Sep 27, 2010, 11:28 AM EDT
Apologies to those who know this already, but John Updike’s “Hub Fans Bid Kid Adieu” is one of the best and most influential things ever written about baseball. It was occasioned by Ted Williams’ final game, which took place 50 years ago tomorrow.
Updike was in the crowd — he was supposed to meet a woman for an extra-marital tryst on Beacon Hill, but got stood up and went to the game instead — and was inspired to write about it all in the ensuing days. Less than a month later it was reprinted in The New Yorker, and the careers of a generation or three of baseball writers was born.
If you have the time today — and I suggest you make time — the essay can be read over at the New Yorker’s website. You won’t read anything better today. Or most days, actually.
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- And That Happened: Wednesday’s scores and highlights 59
- Garrett Richards suffers ugly left knee injury 27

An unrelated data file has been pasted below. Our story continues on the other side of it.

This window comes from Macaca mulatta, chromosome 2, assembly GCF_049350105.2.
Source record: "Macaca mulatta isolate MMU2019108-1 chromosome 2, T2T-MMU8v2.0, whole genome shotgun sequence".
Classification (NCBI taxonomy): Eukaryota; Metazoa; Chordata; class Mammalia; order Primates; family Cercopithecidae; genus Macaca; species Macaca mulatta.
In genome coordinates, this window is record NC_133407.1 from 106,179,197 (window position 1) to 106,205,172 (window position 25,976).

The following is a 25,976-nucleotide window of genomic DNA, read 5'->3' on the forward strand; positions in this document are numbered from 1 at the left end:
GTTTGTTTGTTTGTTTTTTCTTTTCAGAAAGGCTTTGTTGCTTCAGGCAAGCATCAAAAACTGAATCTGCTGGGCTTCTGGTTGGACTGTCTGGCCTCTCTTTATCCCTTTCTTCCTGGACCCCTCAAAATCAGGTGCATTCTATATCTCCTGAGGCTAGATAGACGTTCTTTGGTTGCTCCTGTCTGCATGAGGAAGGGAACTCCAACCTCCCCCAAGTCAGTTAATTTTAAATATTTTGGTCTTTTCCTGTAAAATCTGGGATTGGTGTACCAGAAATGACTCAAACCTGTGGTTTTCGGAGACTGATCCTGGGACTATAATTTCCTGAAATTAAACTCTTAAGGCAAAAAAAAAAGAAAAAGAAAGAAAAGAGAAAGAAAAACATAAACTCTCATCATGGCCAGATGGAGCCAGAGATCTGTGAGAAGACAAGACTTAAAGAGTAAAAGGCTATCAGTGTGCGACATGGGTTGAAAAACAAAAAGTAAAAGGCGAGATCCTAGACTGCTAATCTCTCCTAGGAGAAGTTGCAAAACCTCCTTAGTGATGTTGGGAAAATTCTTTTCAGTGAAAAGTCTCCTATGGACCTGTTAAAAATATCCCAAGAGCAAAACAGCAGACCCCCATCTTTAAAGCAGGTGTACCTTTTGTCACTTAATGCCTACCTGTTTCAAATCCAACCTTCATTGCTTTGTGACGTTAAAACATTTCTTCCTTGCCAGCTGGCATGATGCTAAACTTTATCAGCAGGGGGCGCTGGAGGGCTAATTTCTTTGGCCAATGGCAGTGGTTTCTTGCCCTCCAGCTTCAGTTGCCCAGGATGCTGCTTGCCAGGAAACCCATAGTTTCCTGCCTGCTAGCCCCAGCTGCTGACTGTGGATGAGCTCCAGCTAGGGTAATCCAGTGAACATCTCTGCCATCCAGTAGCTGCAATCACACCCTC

- Giants win protest, will complete rain-halted game at Wrigley Field on Thursday afternoon 44
- Royals might actually know what they are doing 33
- Curt Schilling reveals that he was diagnosed with mouth cancer, blames smokeless tobacco 71
- Clown shoes in Chicago: the Cubs grounds crew couldn’t get the tarp on the field 58
- And That Happened: Tuesday’s scores and highlights 69
- Mike Matheny addresses turmoil in Ferguson: “It’s a sad situation. It’s a tough situation for our city” (127)
- Here’s today’s dose of barfy Derek Jeter sentiment (82)
- Let’s speed up the pace of play. But let’s not be gimmicky about it. Let’s just enforce the rules. (74)
- Curt Schilling reveals that he was diagnosed with mouth cancer, blames smokeless tobacco (71)
- And That Happened: Tuesday’s scores and highlights (69)